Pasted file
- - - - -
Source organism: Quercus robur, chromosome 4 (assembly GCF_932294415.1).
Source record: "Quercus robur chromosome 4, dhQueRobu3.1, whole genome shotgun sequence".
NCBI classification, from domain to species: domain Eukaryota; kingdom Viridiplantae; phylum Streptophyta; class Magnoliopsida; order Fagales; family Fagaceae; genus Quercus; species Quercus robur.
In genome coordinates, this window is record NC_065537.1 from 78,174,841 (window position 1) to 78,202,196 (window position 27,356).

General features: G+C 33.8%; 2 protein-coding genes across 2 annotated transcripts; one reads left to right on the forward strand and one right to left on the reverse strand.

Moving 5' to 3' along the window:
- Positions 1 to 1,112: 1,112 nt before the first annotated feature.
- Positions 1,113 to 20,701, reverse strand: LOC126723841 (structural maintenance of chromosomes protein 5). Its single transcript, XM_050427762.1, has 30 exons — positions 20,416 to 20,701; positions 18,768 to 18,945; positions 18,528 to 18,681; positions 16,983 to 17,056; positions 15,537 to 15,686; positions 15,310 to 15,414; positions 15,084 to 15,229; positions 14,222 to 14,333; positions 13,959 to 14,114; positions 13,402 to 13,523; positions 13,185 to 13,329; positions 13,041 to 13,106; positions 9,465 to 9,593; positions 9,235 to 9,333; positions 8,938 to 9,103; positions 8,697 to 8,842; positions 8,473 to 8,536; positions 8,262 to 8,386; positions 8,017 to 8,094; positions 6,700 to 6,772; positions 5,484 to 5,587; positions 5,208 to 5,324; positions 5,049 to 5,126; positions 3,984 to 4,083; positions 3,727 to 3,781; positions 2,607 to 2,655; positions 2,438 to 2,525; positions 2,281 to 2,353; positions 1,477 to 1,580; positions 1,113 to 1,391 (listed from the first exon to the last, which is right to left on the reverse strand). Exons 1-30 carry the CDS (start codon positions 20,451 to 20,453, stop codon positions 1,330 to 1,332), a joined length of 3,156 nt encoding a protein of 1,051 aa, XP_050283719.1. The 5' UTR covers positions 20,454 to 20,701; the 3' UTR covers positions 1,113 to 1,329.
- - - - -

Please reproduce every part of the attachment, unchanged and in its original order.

Source organism: Quercus robur, chromosome 4 (assembly GCF_932294415.1).
Source record: "Quercus robur chromosome 4, dhQueRobu3.1, whole genome shotgun sequence".
NCBI classification, from domain to species: domain Eukaryota; kingdom Viridiplantae; phylum Streptophyta; class Magnoliopsida; order Fagales; family Fagaceae; genus Quercus; species Quercus robur.
In genome coordinates, this window is record NC_065537.1 from 78,174,841 (window position 1) to 78,202,196 (window position 27,356).

General features: G+C 33.8%; 2 protein-coding genes across 2 annotated transcripts; one reads left to right on the forward strand and one right to left on the reverse strand.

Moving 5' to 3' along the window:
- Positions 1 to 1,112: 1,112 nt before the first annotated feature.
- Positions 1,113 to 20,701, reverse strand: LOC126723841 (structural maintenance of chromosomes protein 5). Its single transcript, XM_050427762.1, has 30 exons — positions 20,416 to 20,701; positions 18,768 to 18,945; positions 18,528 to 18,681; positions 16,983 to 17,056; positions 15,537 to 15,686; positions 15,310 to 15,414; positions 15,084 to 15,229; positions 14,222 to 14,333; positions 13,959 to 14,114; positions 13,402 to 13,523; positions 13,185 to 13,329; positions 13,041 to 13,106; positions 9,465 to 9,593; positions 9,235 to 9,333; positions 8,938 to 9,103; positions 8,697 to 8,842; positions 8,473 to 8,536; positions 8,262 to 8,386; positions 8,017 to 8,094; positions 6,700 to 6,772; positions 5,484 to 5,587; positions 5,208 to 5,324; positions 5,049 to 5,126; positions 3,984 to 4,083; positions 3,727 to 3,781; positions 2,607 to 2,655; positions 2,438 to 2,525; positions 2,281 to 2,353; positions 1,477 to 1,580; positions 1,113 to 1,391 (listed from the first exon to the last, which is right to left on the reverse strand). Exons 1-30 carry the CDS (start codon positions 20,451 to 20,453, stop codon positions 1,330 to 1,332), a joined length of 3,156 nt encoding a protein of 1,051 aa, XP_050283719.1. The 5' UTR covers positions 20,454 to 20,701; the 3' UTR covers positions 1,113 to 1,329.